The TaxPayers’ Alliance (TPA) has received high level coverage on BBC Scotland today for its ‘Town Hall Rich List’ . It contends that Scottish councils, and particularly Glasgow, are spending too much on wages. The Campaign Manager, Robert Oxley, was given a particularly easy time on ‘Good Morning Scotland’ by its news anchor, Gary Robertson and later by Kaye Adams on her phone-in programme. This generosity may just possibly be related to the TPA’s noisy campaign for impartiality in the BBC. Although it had bogusly conflated redundancy payments and end of service pension payments into Council salary figures, Oxley emerged relatively unscathed from both interviews.
“Who are the TaxPayers’ Alliance and what do they represent”, you may ask. Good question. They are an unelected, pressure group, funded exclusively by big business, linked to the right wing of the Tory Party and with uncritical support from the likes of the Daily Mail. Their standing with the Conservatives was underlined recently when the Prime Minister was sounding out opinion on the appointment of TPA Chief Executive, Mathew Elliot, to a senior policy post in Downing Street. It would certainly play well with those party members whose political instincts are currently most influenced by the actions of UKIP.
Indeed, the TaxPayers’ Alliance shares a lot of common ground with Farage’s people; they want low taxation and push for a flat rate which would immeasurably benefit the rich; they would end taxation of company profits; they loathe the public sector and would like to privatise all services, including the NHS; they are opposed to trade unions and are climate change deniers; and , of course they hate the EU and, particularly, its perceived interference on Human Rights’ issues It all sounds very familiar, doesn’t it? And it gets worse. In the dying days of the Gordon Brown Labour Government , the TPA held an event in London with the Tea Party and other groups on the American Right to galvanise anti-government feeling. Mathew Elliot sang the praises of these new friends all over the Press.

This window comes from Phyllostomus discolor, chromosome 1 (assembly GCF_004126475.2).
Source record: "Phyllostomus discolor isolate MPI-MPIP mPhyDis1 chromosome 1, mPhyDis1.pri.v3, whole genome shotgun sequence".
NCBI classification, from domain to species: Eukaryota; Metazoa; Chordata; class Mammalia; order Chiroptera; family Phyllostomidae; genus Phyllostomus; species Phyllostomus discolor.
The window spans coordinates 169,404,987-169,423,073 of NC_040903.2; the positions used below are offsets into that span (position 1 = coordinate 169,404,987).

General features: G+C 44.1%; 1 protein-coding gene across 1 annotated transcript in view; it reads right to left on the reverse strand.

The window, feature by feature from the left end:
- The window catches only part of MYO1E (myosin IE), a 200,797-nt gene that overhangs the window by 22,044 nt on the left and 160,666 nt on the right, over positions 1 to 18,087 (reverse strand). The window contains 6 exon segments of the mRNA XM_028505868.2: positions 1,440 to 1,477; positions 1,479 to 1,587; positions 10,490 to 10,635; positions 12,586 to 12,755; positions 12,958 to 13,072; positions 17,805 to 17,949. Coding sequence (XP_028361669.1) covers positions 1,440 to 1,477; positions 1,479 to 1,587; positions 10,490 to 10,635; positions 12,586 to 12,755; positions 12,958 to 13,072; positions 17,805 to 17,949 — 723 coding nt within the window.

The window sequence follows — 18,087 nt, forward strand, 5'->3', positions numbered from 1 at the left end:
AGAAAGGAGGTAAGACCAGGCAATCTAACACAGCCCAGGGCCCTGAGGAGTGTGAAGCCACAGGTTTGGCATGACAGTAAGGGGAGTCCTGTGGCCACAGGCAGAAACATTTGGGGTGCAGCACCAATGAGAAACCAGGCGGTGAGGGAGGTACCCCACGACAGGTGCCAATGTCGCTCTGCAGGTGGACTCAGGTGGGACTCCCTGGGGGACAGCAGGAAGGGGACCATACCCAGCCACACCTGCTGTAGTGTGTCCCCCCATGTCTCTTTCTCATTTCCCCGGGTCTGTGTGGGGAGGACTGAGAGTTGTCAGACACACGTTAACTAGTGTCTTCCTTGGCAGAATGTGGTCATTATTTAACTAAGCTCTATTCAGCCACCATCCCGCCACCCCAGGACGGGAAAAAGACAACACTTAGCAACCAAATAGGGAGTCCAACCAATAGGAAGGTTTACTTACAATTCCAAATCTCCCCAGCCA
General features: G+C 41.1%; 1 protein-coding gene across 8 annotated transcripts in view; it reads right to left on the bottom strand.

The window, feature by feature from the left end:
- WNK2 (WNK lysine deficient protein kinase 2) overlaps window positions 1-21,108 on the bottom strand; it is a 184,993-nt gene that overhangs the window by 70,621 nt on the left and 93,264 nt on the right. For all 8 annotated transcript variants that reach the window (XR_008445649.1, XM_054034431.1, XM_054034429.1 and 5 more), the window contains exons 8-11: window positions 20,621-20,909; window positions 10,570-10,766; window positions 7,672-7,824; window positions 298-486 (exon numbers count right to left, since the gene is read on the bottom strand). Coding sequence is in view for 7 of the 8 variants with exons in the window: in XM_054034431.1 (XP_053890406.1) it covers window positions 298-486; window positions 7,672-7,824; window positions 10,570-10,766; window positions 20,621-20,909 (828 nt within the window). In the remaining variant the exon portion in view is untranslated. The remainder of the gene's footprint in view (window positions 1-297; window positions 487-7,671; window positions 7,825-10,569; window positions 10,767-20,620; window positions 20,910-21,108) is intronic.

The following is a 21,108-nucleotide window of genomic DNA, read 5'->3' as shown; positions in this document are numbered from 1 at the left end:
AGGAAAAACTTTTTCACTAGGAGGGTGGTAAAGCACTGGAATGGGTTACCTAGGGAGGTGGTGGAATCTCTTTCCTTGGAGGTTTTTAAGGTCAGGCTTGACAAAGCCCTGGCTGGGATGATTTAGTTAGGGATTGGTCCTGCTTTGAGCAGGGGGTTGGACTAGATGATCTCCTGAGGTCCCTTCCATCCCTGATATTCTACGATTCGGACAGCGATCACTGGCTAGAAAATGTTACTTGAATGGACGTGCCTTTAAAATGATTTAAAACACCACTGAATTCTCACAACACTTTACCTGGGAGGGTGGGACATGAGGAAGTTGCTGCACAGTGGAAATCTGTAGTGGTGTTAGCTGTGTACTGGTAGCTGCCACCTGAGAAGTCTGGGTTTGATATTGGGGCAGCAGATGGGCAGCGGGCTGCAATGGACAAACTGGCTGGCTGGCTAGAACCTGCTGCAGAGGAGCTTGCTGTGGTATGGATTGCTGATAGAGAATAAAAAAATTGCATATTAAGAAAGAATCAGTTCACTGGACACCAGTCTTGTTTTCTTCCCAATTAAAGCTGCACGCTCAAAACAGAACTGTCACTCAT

In recent weeks, many people, with very good reason in a period of austerity, have questioned the vast amount of taxpayers’ money spent on the funeral of a singularly unpopular, former Prime Minister. However, there wasn’t a cheep out of the TaxPayers’ Alliance.
Whose side are they really on?